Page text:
Are ‘bulletproof’ backpacks a way to protect your child?
Parents have a lot to consider when shopping for a backpack.
Is there room for a water bottle? What about a laptop? Are the straps padded? Can it withstand gunfire?
Two backpacks are nestled between everyday products at the Office Depot on 14th Street West, in Bradenton, and each is sold with a message from Guard Dog Security. “Bulletproof backpack: Convenience and technology for today, safety and protection for tomorrow,” it reads.
The bullet-resistant bags range in price from $180 to $205, and they both tout protection against 9mm and .44 Magnum ammunition.
“Measuring 19 inches in height, this bulletproof backpack is ideal for youth, college students, travelers and professionals alike,” the company said on its website, describing one of the bags sold in Bradenton.
Bullet-resistant backpacks aren’t a recent invention, but Guard Dog Security gained national attention with this year’s release of the ProShield Scout, a product designed specifically for students. The bag sells for about $100, and it has the look and feel of a traditional bag.
It comes in black, pink and teal, and it weighs about 1 pound more than an average backpack. The extra weight comes from a thin layer of fiber within the bag, which gives it a bullet-resistant quality, said Yasir Sheikh, the company’s president.
“Think of it like a JanSport but it being bulletproof,” he said.
Though the new model was unavailable at local Office Depot stores on Monday, it was available on the store’s website.
Sheikh said Guard Dog Security began with pepper spray, stun guns and other personal security products about a decade ago. In 2013, less than one year after the shooting at Sandy Hook Elementary School in Connecticut, the company launched its bullet-resistant backpacks.
“There wasn’t a lot of demand for the product when we first introduced it, but it’s been a slowly increasing product,’ he said. “Now it’s gotten to the point where it is one of our core product lines.”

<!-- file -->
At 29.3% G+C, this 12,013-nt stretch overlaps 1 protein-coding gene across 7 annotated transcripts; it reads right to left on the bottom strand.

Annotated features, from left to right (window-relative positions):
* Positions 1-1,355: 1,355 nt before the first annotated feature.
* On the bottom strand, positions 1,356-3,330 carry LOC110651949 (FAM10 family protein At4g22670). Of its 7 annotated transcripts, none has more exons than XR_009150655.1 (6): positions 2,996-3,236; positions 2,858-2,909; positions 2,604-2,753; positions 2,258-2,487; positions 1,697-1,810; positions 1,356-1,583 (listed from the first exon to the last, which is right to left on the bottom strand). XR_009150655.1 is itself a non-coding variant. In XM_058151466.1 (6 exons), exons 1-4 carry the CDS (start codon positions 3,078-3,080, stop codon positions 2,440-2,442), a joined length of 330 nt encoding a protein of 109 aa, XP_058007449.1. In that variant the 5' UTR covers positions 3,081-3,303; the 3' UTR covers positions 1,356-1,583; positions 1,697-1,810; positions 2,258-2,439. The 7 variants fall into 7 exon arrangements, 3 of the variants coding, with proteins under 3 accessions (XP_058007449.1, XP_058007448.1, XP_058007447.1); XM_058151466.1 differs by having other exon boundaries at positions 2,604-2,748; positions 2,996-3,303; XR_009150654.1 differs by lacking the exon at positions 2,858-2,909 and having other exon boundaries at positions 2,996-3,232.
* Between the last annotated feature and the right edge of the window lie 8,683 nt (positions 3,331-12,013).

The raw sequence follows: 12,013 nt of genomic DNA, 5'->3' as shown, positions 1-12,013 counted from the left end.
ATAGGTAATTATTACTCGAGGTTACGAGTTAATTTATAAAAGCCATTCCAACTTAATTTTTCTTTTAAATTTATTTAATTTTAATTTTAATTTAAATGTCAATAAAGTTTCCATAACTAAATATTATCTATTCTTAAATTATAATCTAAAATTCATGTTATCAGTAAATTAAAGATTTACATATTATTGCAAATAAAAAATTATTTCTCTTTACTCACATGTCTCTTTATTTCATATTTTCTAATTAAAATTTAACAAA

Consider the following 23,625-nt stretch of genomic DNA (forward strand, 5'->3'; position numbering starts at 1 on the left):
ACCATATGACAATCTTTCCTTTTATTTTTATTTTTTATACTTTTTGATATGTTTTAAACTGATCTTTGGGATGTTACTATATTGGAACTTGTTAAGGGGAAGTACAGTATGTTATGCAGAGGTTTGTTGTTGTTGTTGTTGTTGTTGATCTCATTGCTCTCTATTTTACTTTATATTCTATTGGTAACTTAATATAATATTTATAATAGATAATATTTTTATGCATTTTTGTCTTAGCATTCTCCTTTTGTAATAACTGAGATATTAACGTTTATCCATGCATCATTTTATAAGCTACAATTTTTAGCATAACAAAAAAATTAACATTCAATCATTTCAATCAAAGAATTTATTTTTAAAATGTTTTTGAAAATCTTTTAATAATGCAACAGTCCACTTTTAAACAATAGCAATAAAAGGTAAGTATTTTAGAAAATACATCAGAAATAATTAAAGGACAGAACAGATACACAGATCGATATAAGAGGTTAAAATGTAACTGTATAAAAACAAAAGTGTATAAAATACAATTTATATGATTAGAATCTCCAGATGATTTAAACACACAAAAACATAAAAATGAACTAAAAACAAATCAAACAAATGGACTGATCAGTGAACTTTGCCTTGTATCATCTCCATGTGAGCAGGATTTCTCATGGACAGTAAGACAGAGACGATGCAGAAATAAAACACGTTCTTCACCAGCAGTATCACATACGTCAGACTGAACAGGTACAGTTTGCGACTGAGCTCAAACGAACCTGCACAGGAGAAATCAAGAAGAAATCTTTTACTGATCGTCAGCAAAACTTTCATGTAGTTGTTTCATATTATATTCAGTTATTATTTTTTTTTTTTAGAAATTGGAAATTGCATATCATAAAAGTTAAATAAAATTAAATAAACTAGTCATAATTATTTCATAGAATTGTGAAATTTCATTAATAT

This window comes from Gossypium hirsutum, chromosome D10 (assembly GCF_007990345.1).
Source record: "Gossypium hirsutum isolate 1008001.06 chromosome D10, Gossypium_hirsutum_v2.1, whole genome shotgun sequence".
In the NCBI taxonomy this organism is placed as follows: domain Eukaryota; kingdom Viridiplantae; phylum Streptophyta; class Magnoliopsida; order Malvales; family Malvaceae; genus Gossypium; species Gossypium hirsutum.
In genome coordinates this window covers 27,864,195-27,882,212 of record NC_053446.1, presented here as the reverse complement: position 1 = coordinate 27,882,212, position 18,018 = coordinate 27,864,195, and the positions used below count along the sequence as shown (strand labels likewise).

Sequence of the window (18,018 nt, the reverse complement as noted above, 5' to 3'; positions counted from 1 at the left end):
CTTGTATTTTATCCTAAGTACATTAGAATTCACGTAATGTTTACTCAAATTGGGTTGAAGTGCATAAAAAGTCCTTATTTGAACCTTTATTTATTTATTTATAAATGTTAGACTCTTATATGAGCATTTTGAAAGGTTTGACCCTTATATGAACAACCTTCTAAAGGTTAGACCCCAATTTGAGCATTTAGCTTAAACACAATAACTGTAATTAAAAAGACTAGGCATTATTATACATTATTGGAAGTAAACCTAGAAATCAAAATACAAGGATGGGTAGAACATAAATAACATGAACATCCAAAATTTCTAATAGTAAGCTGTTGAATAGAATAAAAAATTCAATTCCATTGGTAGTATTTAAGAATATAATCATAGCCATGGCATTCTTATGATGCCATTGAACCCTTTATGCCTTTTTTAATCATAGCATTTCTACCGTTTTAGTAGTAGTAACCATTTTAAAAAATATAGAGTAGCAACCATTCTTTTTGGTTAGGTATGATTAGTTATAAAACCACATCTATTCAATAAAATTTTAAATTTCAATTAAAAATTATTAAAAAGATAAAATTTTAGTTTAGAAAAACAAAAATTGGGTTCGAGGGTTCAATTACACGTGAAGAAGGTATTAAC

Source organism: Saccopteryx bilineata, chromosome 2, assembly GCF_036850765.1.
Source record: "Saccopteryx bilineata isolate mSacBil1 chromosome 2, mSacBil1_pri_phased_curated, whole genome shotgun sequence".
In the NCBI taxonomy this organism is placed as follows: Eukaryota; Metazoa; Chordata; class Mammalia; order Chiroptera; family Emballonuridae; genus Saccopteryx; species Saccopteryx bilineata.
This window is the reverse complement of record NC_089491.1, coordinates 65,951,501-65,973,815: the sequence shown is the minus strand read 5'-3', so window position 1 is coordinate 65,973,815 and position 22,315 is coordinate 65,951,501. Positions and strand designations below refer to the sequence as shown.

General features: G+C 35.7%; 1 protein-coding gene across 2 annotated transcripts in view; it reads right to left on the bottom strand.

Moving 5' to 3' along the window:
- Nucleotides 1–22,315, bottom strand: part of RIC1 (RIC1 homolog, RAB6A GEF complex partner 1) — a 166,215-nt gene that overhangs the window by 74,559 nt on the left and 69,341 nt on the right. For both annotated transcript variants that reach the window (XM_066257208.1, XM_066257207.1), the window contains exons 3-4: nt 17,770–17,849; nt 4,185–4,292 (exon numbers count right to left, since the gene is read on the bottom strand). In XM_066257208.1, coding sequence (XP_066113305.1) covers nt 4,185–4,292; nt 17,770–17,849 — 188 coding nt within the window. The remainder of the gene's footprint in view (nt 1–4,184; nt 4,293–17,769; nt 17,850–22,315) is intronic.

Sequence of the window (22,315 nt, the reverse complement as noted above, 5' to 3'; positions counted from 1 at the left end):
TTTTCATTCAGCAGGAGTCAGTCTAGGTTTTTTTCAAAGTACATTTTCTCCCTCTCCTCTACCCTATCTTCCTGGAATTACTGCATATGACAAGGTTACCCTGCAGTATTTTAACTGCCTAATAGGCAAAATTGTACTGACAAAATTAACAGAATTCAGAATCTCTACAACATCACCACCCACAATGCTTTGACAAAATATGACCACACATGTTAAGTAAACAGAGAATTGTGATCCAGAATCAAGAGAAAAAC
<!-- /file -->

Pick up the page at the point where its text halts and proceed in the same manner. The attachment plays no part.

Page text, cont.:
A gunman killed 17 staff and students at Marjory Stoneman Douglas High School on Feb. 14, 2018. Last weekend, an assailant killed 22 people at a Walmart in Texas, and another gunman killed nine others in a downtown area of Dayton, Ohio.
The lightweight material in Guard Dog backpacks is not certified against the high-power rifles used in recent massacres throughout Florida and the country. Sheikh said his backpacks were rated against several types of handgun ammunition, using standards provided by the National Institute of Justice.
“I’ll be the first to tell you, this is not the all-encompassing solution,” he said. “This is just part of the solution.”
When asked if recent tragedies sparked an increase in sales, Sheikh said he “can’t draw a one-to-one correlation.” However, he said Guard Dog contributes a portion of backpack sales to Make Our Schools Safe, a nonprofit focused on improving the safety of students and teachers.
As a Florida resident with children who still attend school, Sheikh said the topic hits close to home.
“I think about what precautions we need to take for our kids going to school today,” he said. “There is an element of satisfaction, knowing this plays a part in that process. Even if it’s providing peace of mind, at the very minimum, then we feel like we’re doing our job.”
Paulette Disney shopped for school supplies with a few of her 11 grandchildren on Monday morning. Standing outside of the Office Depot in Bradenton, she said bullet-resistant backpacks were a welcome addition to local schools.
“With everything that’s been happening, I feel like the kids need some immediate protection,” she said.
Leaving the same store with her son, a local student, Jennifer Broxson described her initial reaction in two words: “Freaking insane.”
A backpack can only protect a small portion of the student’s body, and only against small ammunition, she said. Broxson viewed bullet-resistant backpacks as one of the many proposed solutions to school violence, among metal detectors and armed teachers, that continue to surprise and overwhelm.
“It’s hard to wrap my head around, that we’ve come to this point,” she said.